Looking back at previous blog posts, I noticed that I often post something from Oswald Chambers in October. I wonder why that is. Perhaps the autumn brings about a kind of desperation that makes me reach for something uplifting.
“The challenge to the missionary does not come on the line that people are difficult to get saved, that backsliders are difficult to reclaim, that there is a wedge of callous indifference; but along the line of his own personal relationship to Jesus Christ.
‘Believe ye that I am able to do this?’ Our Lord puts that question steadily, it faces us in every individual case we meet.
The one great challenge is – Do I know my Risen Lord? Do I know the power of His indwelling Spirit?”*
I don’t have a problem asking myself “What would Jesus do?” I think it is a good idea to follow Christ’s example.
However, we can get into a pattern of striving to make ourselves like Christ, by our own means.
Maybe it’s better to ask ourselves, “Do I trust God in this situation? Have I surrendered this to Him, or am I still trying to do it all myself?”
*Oswald Chambers, My Utmost for His Highest -reading for Oct. 27th
Here is another thoughtful post from Liz Hulley:
A recent New York Times article described the problem of male rape in Congo. The piece was accompanied by photographs of four of the victims, framed by striking blue backgrounds. The caption read, “… All are Congolese men who were recently raped and agreed to be photographed.”*
I had to wonder…why was it significant that they had their photographs taken? And what was the incentive? Is this “good journalism”? Would the story have held as much weight without it?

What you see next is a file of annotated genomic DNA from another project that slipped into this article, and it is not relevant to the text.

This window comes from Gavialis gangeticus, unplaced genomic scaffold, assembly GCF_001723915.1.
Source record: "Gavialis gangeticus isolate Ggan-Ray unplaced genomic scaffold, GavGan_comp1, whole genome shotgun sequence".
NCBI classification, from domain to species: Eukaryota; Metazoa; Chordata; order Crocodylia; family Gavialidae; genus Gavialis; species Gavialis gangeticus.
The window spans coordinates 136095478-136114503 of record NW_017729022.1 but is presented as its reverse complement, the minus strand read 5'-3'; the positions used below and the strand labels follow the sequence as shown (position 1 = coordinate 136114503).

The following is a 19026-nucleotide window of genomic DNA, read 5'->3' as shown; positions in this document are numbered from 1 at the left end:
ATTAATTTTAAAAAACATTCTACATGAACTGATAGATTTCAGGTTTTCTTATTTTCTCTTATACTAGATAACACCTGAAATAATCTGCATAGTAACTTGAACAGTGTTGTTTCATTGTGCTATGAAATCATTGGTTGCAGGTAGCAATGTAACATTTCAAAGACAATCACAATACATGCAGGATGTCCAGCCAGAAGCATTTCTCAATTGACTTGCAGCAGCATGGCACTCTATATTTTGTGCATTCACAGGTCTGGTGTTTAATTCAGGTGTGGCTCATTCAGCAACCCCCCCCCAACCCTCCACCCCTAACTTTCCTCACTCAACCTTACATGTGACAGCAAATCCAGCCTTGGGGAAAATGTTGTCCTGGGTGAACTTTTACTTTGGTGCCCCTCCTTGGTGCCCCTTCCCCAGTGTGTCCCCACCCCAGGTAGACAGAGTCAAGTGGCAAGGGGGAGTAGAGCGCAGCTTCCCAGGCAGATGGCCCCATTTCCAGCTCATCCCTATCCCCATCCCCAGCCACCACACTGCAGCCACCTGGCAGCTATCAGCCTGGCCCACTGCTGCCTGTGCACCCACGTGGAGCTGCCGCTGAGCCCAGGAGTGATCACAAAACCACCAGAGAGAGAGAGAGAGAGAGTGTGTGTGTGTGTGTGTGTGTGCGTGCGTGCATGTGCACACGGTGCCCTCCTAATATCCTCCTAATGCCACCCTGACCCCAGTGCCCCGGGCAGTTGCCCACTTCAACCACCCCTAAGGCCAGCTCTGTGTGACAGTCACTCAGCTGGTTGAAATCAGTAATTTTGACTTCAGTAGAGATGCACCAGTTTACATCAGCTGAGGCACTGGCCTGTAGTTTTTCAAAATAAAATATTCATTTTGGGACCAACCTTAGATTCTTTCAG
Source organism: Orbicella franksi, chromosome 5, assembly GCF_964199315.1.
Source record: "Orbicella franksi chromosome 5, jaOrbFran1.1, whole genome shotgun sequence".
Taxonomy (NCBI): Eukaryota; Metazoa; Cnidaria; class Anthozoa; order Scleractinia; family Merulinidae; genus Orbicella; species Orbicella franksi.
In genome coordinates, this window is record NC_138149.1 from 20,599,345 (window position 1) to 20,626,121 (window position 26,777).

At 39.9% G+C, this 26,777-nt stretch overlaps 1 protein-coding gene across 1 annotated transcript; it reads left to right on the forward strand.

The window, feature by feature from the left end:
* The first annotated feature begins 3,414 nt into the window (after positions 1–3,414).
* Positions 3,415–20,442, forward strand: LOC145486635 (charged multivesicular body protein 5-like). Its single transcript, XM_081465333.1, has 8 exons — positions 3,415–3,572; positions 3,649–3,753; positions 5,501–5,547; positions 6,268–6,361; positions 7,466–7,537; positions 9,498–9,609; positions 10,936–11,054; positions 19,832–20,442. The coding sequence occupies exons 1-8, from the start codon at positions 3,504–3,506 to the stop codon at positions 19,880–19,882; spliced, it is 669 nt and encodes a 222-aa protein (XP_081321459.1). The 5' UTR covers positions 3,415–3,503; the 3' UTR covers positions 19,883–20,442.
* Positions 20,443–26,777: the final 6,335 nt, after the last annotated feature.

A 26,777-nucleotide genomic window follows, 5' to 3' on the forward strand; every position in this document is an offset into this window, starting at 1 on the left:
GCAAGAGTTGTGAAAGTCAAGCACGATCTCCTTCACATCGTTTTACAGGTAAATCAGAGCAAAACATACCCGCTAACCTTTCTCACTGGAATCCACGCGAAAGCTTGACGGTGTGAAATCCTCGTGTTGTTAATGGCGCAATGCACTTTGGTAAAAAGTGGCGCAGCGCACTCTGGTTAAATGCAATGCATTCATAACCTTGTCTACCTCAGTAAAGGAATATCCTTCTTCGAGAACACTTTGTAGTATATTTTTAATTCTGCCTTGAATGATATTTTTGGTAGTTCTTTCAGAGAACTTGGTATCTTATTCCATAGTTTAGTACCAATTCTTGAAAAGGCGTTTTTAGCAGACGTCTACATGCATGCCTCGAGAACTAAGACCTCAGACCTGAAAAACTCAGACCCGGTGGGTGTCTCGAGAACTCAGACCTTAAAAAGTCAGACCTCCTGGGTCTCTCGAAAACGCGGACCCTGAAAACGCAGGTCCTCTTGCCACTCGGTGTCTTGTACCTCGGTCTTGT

At a conference on orphan ministry that I attended in the spring, they told the story of some orphans who had been visited by a team of Americans. The Americans quickly won their trust and interviewed the children. The children were eager to share their stories and agreed to be videotaped.
These tapes were later aired on TV, and the kids eventually saw themselves on TV. Their personal lives became a sensation, something used to produce a reaction. It was traumatizing for them.
This leads me to the question…when does an attempt at advocacy become exploitation? The U.S. journalists recently freed in N. Korea had been investigating the sex trade. Their research was surely a worthy cause. Yet I wonder how they would have chosen to publish the results. Continue reading
Another good post by Liz Hulley:
I was very amused that my automatic Russian-English dictionary correctly translated the title of this post when my mouse hovered over it. The dictionary is rather incomplete and sometime supplies the wrong contextual definition, or it recognizes only the lexical form and won’t translate if word appears in a different form. It had no problem with “queuing,” so I suppose the concept must be an important one in the Russian language.
While traveling in foreign countries, I can sometimes be quite good at blending in. But while I can skillfully hide certain American mannerisms, I’m not so willing to take on the customs of the new culture. There are certain Russian customs that I simply ignore and hope that no one will notice.
One of them is the “waiting in line” conversation. If anyone asks me, I try to be accommodating, but I refuse to initiate a discussion about who’s last in line. It’s just too strange. Here’s a typical dialogue:
“Who’s last in line here?”
“Then I’m after you.”
This is a perfectly normal conversation occurring in Russia. The question I have as a foreigner is, why on earth do they have to discuss it? Continue reading